The story of Caesar and the Roman Senate will find a parallel in the current political climate as a local theater company brings Shakespeare into 2012.
“The Tragedy of Julius Caesar” will be presented with a contemporary twist by Band of Brothers Shakespeare Company at 7 p.m. July 12-14 and 18-21 at the main pavilion in Stackhouse Park, Westmont entrance.
Producer Brad Gordon, a former history teacher, could see what he called the current contentious political climate parallel the Senate of Caesar’s time.
“There’s a lack of civility in today’s politics,” he said. “Caesar got a knife in the back literally, but now everyone gets stabbed in the back figuratively.”
Another similarity Gordon sees is the fact that the current president and Caesar are both known as orators, able to tip the public’s opinion with their speech-making ability.
“The power of their speech-making persuaded the populace,” he said. “And Mark Antony spoke of money. If you look at today’s politicians, they’re not serving the nation. The Founding Fathers made sacrifices, all to start a new nation. I wish politicians now would give more to the nation.”
Gordon also hopes the play will make people think and not be easily swayed.
“Think about what you really think,” he said. “Don’t blindly follow.”
Gordon also sees this year’s and last year’s plays as bookends.
Both are tragedies about Roman heroes.
Last year, the company performed the lesser known “Coriolanus,” a military hero who wasn’t politically correct because he couldn’t do what was expected of him.
“I think Caesar is the flip side,” Gordon said. “He’s politically correct and gets too much power so the others want to be rid of him. Watch out, you might get what you’re after. The tag line this year is ‘The evil men do lives after them.’ Did they think it would go this far?”
While last year’s production was traditional and this year’s is contemporary, a connection they have is the use of the same set.
Gordon said the Roman columns and steps used in Coriolanus’ death scene will portray the modern day Senate steps where Caesar will be killed.
Music for the contemporary-ripped-from-the-headlines tale will be fast-paced, but not so easily recognizable to the audience.
“Peter Gabriel worked with the London Symphony to do classical arrangements of his work,” Gordon said. “This will be totally symphonic, with peaks, valleys and passions.”
Gordon wants the play to be more like a TV drama, such as “Law and Order” or “West Wing.”
As artistic director, Gordon’s wife, Laura, oversees the cast and concept, trying to add flair where she can.
“Technically, this is a tragedy, but it’s based on fact,” she said. “It’s documented that Caesar was killed on March 15, the Ides of March. There were earthquakes and fires in the sky.”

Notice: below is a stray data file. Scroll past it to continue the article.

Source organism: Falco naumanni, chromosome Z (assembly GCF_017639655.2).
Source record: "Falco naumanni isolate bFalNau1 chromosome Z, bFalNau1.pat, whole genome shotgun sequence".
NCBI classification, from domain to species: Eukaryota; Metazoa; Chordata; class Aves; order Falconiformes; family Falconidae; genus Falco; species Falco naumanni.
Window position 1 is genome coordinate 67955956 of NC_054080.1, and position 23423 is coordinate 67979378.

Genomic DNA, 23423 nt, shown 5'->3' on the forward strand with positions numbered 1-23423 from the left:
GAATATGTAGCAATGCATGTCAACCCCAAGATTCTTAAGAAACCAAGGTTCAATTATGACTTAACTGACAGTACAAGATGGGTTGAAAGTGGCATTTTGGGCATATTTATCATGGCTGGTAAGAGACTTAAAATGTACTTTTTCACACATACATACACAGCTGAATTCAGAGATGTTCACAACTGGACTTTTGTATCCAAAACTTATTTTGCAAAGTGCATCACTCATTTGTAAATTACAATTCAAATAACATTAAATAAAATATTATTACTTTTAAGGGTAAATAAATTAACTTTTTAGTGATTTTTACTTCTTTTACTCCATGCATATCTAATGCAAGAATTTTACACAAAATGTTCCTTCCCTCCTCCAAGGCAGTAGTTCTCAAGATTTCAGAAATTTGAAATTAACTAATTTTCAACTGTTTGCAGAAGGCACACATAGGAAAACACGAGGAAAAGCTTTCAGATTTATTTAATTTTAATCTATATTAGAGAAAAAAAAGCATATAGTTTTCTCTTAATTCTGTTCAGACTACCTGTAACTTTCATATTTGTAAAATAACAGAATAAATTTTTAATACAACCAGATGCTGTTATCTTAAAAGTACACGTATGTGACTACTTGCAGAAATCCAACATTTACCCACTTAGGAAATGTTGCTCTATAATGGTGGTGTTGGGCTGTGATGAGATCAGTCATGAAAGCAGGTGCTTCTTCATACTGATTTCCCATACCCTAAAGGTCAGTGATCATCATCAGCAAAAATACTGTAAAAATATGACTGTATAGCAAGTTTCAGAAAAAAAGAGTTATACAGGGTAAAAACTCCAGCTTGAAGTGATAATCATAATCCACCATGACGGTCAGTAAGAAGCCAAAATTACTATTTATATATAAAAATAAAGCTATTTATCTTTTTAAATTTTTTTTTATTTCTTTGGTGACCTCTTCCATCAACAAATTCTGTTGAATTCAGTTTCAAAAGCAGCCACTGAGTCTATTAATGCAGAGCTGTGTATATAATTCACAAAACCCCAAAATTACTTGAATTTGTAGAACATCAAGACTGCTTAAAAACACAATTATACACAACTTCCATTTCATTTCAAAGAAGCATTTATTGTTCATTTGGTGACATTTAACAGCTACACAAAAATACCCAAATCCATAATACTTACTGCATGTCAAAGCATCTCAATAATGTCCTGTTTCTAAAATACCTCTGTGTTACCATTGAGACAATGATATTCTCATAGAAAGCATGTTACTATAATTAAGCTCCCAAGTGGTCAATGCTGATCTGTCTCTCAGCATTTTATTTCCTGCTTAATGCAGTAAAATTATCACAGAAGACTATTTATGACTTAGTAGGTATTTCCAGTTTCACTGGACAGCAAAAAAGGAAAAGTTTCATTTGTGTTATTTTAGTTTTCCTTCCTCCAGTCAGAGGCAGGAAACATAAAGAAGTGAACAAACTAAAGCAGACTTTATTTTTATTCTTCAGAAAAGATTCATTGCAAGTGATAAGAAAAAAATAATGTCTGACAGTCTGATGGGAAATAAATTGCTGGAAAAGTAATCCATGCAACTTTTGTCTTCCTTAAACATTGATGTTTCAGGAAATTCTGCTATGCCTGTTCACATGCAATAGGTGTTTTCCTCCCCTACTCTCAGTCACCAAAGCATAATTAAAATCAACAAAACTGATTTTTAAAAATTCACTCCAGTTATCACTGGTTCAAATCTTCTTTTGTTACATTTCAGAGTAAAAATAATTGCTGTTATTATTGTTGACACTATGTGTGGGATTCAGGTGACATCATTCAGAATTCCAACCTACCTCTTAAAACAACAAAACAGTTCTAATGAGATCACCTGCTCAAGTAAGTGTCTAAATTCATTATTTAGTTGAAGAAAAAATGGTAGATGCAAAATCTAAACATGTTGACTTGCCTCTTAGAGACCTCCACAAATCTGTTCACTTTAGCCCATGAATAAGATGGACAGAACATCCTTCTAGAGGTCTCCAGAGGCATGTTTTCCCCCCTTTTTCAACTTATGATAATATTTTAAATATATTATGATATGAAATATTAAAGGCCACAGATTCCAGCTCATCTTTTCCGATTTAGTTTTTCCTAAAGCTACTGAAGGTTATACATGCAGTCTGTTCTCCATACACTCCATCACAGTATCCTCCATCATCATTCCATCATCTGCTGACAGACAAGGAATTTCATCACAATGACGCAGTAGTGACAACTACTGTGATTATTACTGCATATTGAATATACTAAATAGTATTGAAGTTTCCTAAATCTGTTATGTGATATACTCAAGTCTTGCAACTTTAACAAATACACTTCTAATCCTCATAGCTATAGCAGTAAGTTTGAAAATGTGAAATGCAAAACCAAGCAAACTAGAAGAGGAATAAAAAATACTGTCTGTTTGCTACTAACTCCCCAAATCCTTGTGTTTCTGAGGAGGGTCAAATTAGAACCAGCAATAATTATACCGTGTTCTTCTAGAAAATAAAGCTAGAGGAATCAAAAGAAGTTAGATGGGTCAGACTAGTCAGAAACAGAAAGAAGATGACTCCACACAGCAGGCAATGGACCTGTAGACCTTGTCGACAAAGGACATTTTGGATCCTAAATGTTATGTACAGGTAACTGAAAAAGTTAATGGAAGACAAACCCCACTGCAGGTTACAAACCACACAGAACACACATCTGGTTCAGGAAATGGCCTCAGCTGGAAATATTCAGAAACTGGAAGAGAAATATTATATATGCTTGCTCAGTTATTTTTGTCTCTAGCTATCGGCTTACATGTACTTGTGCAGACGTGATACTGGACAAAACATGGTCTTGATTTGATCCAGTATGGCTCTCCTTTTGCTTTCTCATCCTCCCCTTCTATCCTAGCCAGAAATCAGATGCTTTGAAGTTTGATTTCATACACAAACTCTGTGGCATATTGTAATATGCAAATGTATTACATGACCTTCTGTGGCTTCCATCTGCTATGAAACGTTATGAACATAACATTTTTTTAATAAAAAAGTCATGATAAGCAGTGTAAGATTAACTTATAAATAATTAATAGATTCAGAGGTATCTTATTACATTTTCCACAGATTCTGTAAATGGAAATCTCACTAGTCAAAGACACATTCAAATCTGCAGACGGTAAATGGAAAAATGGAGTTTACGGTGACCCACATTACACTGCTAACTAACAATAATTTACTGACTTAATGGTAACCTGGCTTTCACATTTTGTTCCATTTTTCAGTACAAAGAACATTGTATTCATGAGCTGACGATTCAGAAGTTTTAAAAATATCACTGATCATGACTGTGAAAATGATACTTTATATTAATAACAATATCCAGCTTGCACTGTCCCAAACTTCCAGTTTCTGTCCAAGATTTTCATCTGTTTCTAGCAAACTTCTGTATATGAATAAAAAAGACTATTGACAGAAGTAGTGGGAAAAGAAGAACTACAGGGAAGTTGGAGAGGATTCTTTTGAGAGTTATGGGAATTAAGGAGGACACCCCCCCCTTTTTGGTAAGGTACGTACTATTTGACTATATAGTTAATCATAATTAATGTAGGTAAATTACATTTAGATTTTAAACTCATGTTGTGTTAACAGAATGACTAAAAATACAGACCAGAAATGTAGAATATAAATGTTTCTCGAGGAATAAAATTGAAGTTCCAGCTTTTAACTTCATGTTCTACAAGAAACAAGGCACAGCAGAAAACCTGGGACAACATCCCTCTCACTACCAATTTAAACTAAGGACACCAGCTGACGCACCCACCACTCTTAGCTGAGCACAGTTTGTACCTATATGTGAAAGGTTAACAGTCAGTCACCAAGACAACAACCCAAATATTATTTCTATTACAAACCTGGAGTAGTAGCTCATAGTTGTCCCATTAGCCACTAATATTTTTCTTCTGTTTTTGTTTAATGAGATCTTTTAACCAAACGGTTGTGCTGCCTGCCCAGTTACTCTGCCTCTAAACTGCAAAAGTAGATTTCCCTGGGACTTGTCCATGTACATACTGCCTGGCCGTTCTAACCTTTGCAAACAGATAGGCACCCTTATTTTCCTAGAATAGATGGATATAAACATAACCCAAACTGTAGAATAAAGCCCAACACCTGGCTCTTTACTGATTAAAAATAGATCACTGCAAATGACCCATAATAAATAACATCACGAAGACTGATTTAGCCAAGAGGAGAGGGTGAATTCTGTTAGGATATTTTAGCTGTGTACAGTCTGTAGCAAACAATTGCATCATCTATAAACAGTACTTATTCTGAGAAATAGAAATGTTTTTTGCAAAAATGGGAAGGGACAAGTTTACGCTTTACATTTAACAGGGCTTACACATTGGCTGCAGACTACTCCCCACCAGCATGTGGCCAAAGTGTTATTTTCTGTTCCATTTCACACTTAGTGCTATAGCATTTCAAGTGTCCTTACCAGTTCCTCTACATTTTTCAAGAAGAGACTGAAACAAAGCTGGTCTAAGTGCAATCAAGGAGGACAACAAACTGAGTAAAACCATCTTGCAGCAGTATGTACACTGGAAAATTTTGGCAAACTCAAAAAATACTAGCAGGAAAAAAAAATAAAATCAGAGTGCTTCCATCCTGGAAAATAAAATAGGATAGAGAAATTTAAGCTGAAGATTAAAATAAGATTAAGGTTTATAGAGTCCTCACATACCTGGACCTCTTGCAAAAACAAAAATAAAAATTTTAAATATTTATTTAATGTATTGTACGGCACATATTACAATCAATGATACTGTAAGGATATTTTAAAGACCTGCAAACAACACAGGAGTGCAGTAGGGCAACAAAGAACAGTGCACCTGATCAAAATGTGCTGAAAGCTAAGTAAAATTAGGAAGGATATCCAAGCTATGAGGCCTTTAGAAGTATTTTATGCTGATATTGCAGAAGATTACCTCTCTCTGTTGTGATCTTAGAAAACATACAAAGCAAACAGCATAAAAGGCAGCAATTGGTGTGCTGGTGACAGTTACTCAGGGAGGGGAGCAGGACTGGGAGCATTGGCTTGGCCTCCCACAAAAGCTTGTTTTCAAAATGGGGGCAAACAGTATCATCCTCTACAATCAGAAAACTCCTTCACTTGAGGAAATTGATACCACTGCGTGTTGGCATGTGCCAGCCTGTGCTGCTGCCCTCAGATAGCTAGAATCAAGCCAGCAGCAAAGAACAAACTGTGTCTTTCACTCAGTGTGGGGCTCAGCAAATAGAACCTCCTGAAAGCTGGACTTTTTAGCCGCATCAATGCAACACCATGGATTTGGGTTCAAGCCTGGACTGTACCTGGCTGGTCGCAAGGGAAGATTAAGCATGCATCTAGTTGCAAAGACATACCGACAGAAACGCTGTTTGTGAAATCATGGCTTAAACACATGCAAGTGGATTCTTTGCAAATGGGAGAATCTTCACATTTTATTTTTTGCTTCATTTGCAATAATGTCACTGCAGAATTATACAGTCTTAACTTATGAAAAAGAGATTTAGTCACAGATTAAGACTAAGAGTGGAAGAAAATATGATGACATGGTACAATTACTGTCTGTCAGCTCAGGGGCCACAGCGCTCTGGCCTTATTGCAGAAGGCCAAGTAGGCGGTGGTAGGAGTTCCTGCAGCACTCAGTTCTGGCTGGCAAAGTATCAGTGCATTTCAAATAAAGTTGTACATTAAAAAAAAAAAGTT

With the play taking on a modern slant, Gordon will have an easier time with costuming, focusing on business suits for men and women.
Longtime Band of Brothers member Doug Meagher, who directed “Coriolanus,” will direct this year’s production as well as portraying Mark Antony.
“Doug is an actor’s director,” Gordon said.
“He gets up with the actors and gets down to the nitty gritty. I’d be a fool not to take advantage of his talent.”
Last year, Meagher had the starring role as well as directing, but this year, his acting part is a bit smaller.
“Mark Antony speaks in chunks of texts and isn’t on all the time, so it makes it easier to direct,” Gordon said.
Meagher first appeared with Band of Brothers in “Much Ado About Nothing” with a walk-on part.
Tony Malvoisin, who has appeared in numerous productions, will star as Roman general and senator Julius Caesar.
Justin Wested will take on the pivotal role of Marcus Brutus, known as the conscience of the play.
“His reaction is what you would think,” Gordon said. “It’s the most difficult role, hands down.”
Newcomer Robert Cerllis-Keiser, a student at St. Francis University, will play Cassius, a longtime acquaintance of Caesar and a role that has the second-most lines in the play.
Another newcomer, Janelle Lynne, will play Portia, wife of Brutus.
Longtime member Amanda Fisher will portray Cinna the Poet, a reporter in the modern translation.
“She will show the effect of media on popular opinion,” Gordon said.
Randy Hochstein, also known as Rav, will play the Soothsayer, whose dire warnings are not heeded by anyone.
Other cast members include John and Natalie Kurchak, April Yanko, Dante Horvath, Robb Miller, Lou Horvath and Michael Walther.
“We have all ages and levels of experience,” Gordon said. “The older actors teach the younger ones. I’ve never seen a company put egos aside and work together like this one does.”
Food will be available for purchase from First Presbyterian Church, with proceeds going to its missions program, or guests may bring their own picnic fare.
Blankets and lawn chairs may be used for seating, and a shuttle will be available at 6 p.m. each evening from Westmont Middle School.
What: “The Tragedy of Julius Caesar” by Band of Brothers Shakespeare Company.
When: 7 p.m. July 12-14 and 18-21.
Where: Main pavilion at Stackhouse Park, Westmont entrance.
Tickets: $15 for adults and $10 for senior citizens and students.
Information: 539-9500 or bandofbrothersshakespeare.org.